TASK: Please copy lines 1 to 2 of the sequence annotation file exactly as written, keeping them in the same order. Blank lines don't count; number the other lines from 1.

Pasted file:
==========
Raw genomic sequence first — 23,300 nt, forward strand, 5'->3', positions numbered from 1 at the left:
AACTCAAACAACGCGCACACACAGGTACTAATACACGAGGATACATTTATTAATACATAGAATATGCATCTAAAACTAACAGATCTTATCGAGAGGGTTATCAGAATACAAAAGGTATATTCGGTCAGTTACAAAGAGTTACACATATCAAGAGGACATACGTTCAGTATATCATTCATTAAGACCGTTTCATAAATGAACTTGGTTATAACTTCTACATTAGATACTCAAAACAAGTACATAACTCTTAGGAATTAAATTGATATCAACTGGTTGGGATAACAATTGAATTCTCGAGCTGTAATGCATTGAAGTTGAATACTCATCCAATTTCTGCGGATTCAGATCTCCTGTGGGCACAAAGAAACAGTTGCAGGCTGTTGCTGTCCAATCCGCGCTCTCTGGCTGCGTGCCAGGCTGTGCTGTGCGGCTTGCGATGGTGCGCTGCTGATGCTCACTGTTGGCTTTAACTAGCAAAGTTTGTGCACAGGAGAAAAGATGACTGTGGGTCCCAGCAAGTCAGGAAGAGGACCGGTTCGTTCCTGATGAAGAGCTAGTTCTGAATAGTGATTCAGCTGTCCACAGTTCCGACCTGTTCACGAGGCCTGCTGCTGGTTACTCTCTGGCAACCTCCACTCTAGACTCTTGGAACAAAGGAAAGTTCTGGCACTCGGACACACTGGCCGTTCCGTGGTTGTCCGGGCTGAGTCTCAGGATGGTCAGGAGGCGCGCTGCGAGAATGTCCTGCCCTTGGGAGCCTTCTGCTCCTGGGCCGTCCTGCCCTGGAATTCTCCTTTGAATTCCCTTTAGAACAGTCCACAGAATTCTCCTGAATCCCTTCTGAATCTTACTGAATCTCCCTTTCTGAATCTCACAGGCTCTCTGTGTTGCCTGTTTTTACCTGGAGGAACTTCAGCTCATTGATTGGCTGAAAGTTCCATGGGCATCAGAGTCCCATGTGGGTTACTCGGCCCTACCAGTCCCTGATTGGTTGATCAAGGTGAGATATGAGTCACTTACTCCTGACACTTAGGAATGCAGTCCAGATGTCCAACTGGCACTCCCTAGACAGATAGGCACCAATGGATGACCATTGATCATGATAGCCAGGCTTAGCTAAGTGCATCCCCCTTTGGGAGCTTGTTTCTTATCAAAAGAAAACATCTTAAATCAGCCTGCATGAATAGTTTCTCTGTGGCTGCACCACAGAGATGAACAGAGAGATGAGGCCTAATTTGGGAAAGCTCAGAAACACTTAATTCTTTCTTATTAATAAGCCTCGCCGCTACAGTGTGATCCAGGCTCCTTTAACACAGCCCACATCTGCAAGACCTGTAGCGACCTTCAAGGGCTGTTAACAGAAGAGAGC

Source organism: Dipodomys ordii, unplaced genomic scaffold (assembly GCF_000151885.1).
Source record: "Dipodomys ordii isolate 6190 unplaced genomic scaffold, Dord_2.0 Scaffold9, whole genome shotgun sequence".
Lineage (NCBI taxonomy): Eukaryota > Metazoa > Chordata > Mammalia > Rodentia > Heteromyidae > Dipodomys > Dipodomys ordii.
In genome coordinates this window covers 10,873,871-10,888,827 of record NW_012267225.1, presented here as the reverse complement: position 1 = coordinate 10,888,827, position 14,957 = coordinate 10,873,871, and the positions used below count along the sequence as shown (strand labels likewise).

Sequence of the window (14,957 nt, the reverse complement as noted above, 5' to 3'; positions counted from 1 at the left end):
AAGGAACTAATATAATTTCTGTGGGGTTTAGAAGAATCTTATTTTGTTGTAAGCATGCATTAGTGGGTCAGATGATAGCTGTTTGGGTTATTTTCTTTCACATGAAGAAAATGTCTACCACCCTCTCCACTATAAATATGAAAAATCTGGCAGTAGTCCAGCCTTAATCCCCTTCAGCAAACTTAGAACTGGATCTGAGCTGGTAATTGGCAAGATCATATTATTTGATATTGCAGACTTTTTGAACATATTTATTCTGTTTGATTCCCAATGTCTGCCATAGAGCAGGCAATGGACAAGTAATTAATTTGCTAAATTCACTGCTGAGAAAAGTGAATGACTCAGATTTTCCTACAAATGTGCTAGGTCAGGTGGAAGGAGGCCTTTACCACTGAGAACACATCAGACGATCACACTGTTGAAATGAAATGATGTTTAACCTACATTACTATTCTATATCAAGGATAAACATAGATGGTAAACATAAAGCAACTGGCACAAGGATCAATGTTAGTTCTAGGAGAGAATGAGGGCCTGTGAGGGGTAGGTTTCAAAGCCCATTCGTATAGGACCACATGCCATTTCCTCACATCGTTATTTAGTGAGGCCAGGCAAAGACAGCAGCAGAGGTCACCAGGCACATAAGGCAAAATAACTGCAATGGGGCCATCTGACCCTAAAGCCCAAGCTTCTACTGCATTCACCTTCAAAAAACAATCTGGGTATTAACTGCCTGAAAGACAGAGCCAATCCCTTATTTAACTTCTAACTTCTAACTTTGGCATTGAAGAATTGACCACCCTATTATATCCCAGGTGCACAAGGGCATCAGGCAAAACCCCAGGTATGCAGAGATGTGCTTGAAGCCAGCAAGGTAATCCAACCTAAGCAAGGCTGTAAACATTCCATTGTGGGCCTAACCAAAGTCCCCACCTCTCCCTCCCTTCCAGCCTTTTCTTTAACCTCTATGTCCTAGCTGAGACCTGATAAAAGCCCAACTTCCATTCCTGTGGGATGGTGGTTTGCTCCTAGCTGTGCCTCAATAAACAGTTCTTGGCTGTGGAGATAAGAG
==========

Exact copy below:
Raw genomic sequence first — 23,300 nt, forward strand, 5'->3', positions numbered from 1 at the left:
AACTCAAACAACGCGCACACACAGGTACTAATACACGAGGATACATTTATTAATACATAGAATATGCATCTAAAACTAACAGATCTTATCGAGAGGGTTATCAGAATACAAAAGGTATATTCGGTCAGTTACAAAGAGTTACACATATCAAGAGGACATACGTTCAGTATATCATTCATTAAGACCGTTTCATAAATGAACTTGGTTATAACTTCTACATTAGATACTCAAAACAAGTACATAACTCTTAGGAATTAAATTGATATCAACTGGTTGGGATAACAATTGAATTCTCGAGCTGTAATGCATTGAAGTTGAATACTCATCCAATTTCTGCGGATTCAGATCTCCTGTGGGCACAAAGAAACAGTTGCAGGCTGTTGCTGTCCAATCCGCGCTCTCTGGCTGCGTGCCAGGCTGTGCTGTGCGGCTTGCGATGGTGCGCTGCTGATGCTCACTGTTGGCTTTAACTAGCAAAGTTTGTGCACAGGAGAAAAGATGACTGTGGGTCCCAGCAAGTCAGGAAGAGGACCGGTTCGTTCCTGATGAAGAGCTAGTTCTGAATAGTGATTCAGCTGTCCACAGTTCCGACCTGTTCACGAGGCCTGCTGCTGGTTACTCTCTGGCAACCTCCACTCTAGACTCTTGGAACAAAGGAAAGTTCTGGCACTCGGACACACTGGCCGTTCCGTGGTTGTCCGGGCTGAGTCTCAGGATGGTCAGGAGGCGCGCTGCGAGAATGTCCTGCCCTTGGGAGCCTTCTGCTCCTGGGCCGTCCTGCCCTGGAATTCTCCTTTGAATTCCCTTTAGAACAGTCCACAGAATTCTCCTGAATCCCTTCTGAATCTTACTGAATCTCCCTTTCTGAATCTCACAGGCTCTCTGTGTTGCCTGTTTTTACCTGGAGGAACTTCAGCTCATTGATTGGCTGAAAGTTCCATGGGCATCAGAGTCCCATGTGGGTTACTCGGCCCTACCAGTCCCTGATTGGTTGATCAAGGTGAGATATGAGTCACTTACTCCTGACACTTAGGAATGCAGTCCAGATGTCCAACTGGCACTCCCTAGACAGATAGGCACCAATGGATGACCATTGATCATGATAGCCAGGCTTAGCTAAGTGCATCCCCCTTTGGGAGCTTGTTTCTTATCAAAAGAAAACATCTTAAATCAGCCTGCATGAATAGTTTCTCTGTGGCTGCACCACAGAGATGAACAGAGAGATGAGGCCTAATTTGGGAAAGCTCAGAAACACTTAATTCTTTCTTATTAATAAGCCTCGCCGCTACAGTGTGATCCAGGCTCCTTTAACACAGCCCACATCTGCAAGACCTGTAGCGACCTTCAAGGGCTGTTAACAGAAGAGAGC